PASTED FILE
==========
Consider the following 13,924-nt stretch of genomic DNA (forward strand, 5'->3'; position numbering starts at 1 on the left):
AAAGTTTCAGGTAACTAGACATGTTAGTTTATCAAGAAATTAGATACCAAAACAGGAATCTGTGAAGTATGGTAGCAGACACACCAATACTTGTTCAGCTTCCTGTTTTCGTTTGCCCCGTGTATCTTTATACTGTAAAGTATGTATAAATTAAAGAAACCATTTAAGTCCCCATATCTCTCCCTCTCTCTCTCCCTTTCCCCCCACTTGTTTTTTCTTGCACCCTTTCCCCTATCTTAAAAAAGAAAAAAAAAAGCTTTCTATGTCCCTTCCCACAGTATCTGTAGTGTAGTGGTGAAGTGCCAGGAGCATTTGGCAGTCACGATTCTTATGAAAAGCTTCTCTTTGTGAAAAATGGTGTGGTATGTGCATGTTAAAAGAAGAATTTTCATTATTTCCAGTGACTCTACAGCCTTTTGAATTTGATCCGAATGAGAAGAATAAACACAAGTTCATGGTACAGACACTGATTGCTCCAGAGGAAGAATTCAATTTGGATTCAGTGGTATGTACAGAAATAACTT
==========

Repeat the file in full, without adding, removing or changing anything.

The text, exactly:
Consider the following 13,924-nt stretch of genomic DNA (forward strand, 5'->3'; position numbering starts at 1 on the left):
AAAGTTTCAGGTAACTAGACATGTTAGTTTATCAAGAAATTAGATACCAAAACAGGAATCTGTGAAGTATGGTAGCAGACACACCAATACTTGTTCAGCTTCCTGTTTTCGTTTGCCCCGTGTATCTTTATACTGTAAAGTATGTATAAATTAAAGAAACCATTTAAGTCCCCATATCTCTCCCTCTCTCTCTCCCTTTCCCCCCACTTGTTTTTTCTTGCACCCTTTCCCCTATCTTAAAAAAGAAAAAAAAAAGCTTTCTATGTCCCTTCCCACAGTATCTGTAGTGTAGTGGTGAAGTGCCAGGAGCATTTGGCAGTCACGATTCTTATGAAAAGCTTCTCTTTGTGAAAAATGGTGTGGTATGTGCATGTTAAAAGAAGAATTTTCATTATTTCCAGTGACTCTACAGCCTTTTGAATTTGATCCGAATGAGAAGAATAAACACAAGTTCATGGTACAGACACTGATTGCTCCAGAGGAAGAATTCAATTTGGATTCAGTGGTATGTACAGAAATAACTT